No need to guess. People involved in the project have provided good insights in these threads:
http://nasawatch.com/archives/2011/04/m ... l#comments
http://nasawatch.com/archives/2011/05/v ... l#comments
http://nasawatch.com/archives/2011/05/v ... l#comments

Quote:
All of the design, analysis, stress and engineering of Morpheus was done by NASA. The primary structure and landing gear is completely different from Pixel and was built on site in building 10 through the Jacobs contract who were also close partners in this effort. The tanks were manufactured by AA using NASA's boss design and internal slosh devices. AA did a significant amount of the fluid system build up based on NASA's design and fluid modeling. Many of the low cost commodity components that AA uses on their vehicles made it on to Morpheus; Ball Valves, Solenoid valves, linear actuators and couplers. This is an area where AA experience provided the confidence to use these industrial parts in an aerospace application. Another big difference is between Pixel and Morpheus is the location and gimbaling of the Main engine. Morpheus uses a throat gimbal ring from an old Peacekeeper upper stage located low and below the Cg of the vehicle, Pixel uses a head end universal above the Cg of the vehicle. Which brings us to the engine. The Morpheus 4000 lbf engine that is installed in the vehicle was designed and built in-house by NASA for about $40k. Mind you that this is a workhorse engine but it does the job very well. Since the engines are so low cost we did have multiple paths: AA built and tested two new designs a Swirl coax and a Pintle, Purdue University is also building a Pintle engine and JSC has a swirl shear coax in development. All of these designs are higher performing than the Pixel engine. Moving on to avionics and software: The flight computer, power distribution and storage, instrumentation, communication and software are all NASA. The one exception is a valve driver board built by AA that we are using until our new boards are ready. The software was built on VxWorks and Goddard's Core Flight Software to enable a fully autonomous vehicle. This is one of the biggest differences between Morpheus and Pixel, Guidance for Pixel had a pilot in the loop, on Morpheus it is fully autonomous. The Nav platform on Morpheus is also completely different, it utilizes two space rated IMU's, two GPS, and a Laser Altimeter along with a sensor upgrade coming this summer to include a Velocimeter and a Flash Lidar system to enable the hazard avoidance and precision landing.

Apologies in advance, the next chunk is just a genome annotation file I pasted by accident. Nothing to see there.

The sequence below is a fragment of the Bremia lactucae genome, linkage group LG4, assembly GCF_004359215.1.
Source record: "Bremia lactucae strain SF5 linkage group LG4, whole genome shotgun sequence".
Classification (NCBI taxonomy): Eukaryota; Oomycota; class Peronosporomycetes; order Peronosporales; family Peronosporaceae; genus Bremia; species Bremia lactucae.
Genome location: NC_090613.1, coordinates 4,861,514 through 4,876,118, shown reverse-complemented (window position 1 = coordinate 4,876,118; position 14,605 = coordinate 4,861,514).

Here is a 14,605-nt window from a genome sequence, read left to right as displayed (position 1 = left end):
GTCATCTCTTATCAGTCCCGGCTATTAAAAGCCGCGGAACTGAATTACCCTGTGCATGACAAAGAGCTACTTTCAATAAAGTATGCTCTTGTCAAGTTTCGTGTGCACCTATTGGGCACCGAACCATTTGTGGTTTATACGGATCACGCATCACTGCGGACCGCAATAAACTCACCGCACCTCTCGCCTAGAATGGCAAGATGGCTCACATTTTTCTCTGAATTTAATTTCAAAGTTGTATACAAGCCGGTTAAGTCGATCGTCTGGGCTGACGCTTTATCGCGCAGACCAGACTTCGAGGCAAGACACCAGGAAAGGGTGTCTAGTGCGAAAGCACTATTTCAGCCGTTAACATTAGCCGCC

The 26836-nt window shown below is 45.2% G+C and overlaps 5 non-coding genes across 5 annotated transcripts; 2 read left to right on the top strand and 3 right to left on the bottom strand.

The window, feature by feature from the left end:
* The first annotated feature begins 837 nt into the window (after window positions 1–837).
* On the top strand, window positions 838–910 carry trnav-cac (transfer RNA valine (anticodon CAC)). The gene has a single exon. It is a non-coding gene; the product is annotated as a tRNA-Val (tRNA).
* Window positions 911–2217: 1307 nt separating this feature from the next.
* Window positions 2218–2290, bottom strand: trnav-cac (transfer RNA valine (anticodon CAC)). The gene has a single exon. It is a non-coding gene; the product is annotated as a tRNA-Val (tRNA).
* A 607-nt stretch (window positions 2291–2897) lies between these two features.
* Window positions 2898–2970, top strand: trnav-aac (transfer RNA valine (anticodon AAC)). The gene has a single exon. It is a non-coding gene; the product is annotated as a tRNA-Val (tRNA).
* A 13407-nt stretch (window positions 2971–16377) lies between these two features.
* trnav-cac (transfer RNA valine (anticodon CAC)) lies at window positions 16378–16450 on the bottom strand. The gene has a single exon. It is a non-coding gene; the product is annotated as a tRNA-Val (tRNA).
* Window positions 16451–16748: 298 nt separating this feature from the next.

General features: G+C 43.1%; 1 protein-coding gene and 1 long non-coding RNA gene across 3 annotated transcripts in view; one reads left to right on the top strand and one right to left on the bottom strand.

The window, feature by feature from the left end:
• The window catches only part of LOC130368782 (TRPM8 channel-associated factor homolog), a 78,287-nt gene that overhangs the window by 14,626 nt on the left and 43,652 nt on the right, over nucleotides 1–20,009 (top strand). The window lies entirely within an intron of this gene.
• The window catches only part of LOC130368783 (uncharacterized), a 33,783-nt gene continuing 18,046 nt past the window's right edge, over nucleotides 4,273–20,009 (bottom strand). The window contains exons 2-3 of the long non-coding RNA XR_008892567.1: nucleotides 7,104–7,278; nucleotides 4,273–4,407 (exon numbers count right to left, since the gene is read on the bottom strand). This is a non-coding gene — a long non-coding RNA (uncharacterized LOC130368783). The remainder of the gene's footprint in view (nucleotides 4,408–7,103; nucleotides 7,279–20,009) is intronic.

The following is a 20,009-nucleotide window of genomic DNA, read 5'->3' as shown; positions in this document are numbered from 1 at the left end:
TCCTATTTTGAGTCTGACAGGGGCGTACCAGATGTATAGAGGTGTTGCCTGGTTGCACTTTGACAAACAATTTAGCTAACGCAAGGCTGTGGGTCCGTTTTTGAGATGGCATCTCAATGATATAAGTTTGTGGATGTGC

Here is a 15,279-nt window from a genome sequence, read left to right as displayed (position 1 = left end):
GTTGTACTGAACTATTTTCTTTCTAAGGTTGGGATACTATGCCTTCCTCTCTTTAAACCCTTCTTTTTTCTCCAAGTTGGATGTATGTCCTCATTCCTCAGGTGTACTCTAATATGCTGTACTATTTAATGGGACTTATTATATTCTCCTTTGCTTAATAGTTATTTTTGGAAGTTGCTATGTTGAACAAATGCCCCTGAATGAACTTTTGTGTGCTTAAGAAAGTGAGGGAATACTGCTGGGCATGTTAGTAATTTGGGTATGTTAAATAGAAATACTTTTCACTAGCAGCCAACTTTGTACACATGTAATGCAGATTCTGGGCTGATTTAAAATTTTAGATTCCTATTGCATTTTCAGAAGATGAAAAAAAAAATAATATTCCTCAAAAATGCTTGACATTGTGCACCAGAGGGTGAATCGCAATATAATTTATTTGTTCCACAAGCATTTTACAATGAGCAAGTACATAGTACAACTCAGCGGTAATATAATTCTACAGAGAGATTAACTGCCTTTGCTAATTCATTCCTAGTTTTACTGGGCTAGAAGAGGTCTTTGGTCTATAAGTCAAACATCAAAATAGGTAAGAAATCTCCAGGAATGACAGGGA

See the first link for more info.


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Post Re: Official Armadillo Q&A thread   Posted on: Mon May 09, 2011 8:09 am
Thanks for posting those links Kert.

It took me a while to read through all that, which seemed to me to be mostly composed of comments from uninvolved / uninformed members of the general public on the internet which, as is so often the case, were composed mostly of uninformative speculation.

There were however a couple of nuggets amongst the dross.

To save you all from spending your valuable time repeating my effort, I will instead post a summary here.

From the first link: Read this comment
http://nasawatch.com/archives/2011/04/morpheus-lander.html#comment-46217
mbaine | April 22, 2011 10:22 AM | Reply

Quote: